The lights are on
What new ideas the game brings to the table and how well old ideas are presented.
How good a game looks, taking into account any flaws such as bad collision or pop-up.
Does the game’s music and sound effects get you involved or do they make you resolve to always play with the volume down?
Basically, the controller to human interface. The less you think about the hunk of plastic in your hands, the better the playability.
Flat out, just how fun the game is to play. The most important factor in rating a game.
With Nintendo’s portable focus squarely set on 3DS recently, it’s easy to forget that a new Kirby adventure is on its way to the good old DS. In his latest entry on the system, Kirby Mass Attack puts gamers in control of up to 10 versions of the adorable pink puffball. Featuring stylus-only controls and some gameplay elements reminiscent of Pikmin, it beats Squeak Squad, Super Star Ultra, and Canvas Curse as the best franchise entry on DS.
Outside of a brief exposition explaining how the evil Necrodeus splits our hero into 10 pieces, the game wastes little time dropping you into the action. Each hub world starts you with only one Kirby, and you’re tasked with collecting fruit to add more to your count. Similar to the star doors in Mario 64, it takes a certain amount of Kirbys (up to 10) to enter each subsequent level.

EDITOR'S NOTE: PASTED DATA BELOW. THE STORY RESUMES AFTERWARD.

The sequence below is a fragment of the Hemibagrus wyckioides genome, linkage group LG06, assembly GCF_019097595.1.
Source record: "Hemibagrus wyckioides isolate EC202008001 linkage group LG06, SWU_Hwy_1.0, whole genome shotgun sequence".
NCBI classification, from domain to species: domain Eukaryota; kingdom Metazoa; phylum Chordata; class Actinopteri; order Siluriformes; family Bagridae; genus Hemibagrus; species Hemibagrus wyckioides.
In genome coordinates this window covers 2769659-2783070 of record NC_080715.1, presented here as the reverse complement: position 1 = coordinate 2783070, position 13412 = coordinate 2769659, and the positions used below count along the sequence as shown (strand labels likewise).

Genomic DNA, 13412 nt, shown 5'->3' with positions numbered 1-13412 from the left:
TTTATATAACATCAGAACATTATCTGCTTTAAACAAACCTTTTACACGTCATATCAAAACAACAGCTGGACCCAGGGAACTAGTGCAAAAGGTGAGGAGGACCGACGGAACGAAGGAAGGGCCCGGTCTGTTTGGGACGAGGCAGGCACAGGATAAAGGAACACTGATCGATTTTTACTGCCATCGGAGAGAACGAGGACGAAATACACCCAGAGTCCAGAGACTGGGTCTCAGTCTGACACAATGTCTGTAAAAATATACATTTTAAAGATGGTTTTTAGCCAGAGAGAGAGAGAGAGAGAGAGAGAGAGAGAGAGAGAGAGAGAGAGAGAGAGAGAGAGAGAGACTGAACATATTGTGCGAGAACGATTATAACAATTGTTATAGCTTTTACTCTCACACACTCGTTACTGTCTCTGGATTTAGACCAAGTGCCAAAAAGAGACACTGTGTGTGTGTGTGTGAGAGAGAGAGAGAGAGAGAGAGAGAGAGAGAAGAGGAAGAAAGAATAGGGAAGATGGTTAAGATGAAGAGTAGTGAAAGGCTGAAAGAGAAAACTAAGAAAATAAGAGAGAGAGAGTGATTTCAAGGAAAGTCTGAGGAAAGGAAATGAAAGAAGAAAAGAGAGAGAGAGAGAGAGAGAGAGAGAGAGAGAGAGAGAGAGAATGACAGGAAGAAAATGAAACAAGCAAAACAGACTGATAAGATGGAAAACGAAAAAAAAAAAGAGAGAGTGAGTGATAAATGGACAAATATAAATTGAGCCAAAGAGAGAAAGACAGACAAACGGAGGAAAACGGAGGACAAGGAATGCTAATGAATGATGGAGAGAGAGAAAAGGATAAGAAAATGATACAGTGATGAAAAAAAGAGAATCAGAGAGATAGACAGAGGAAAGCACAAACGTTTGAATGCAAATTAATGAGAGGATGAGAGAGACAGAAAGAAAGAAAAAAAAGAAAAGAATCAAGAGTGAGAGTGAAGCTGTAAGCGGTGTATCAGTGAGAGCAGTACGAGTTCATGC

Once inside a level, your crew is controlled by dragging a star to the group’s destination. A double-tap makes them run, a single tap allows for more precise positioning, and tapping an enemy causes the whole group to hop aboard and pummel them into oblivion. Some enemies won’t be vulnerable from the front, so you must flick Kirbys with the stylus for better positioning. Flinging your group onto the back of a baddie to take them down reminded me of Pikmin, and the flick mechanic offers a surprising amount of control.
Most stages simply require you to get to the exit with as many Kirbys as possible, but the game occasionally throws in one-off mechanics that do a great job of mixing up the experience. One places the group in a tank that shoots Kirbys out one-by-one, while others have you influencing the direction of a hot air balloon or a teetering tree by positioning your group accordingly.
Each stage features several collectible medals, which serve to unlock an impressive amount of extras. First you unlock basic minigames like whack-a-mole, but you’ll eventually open up more interesting diversions like a pinball game, a bare-bones RPG minigame, and a surprisingly complete shooter called Strato Patrol EOS.
Even if your attention is turned to the new generation of portable systems, it’s worth taking a step back to play Kirby Mass Attack. With solid touch-based control mechanics, a wealth of unlockables, and the classic Kirby charm, it’s another great first-party experience on a system full of them.
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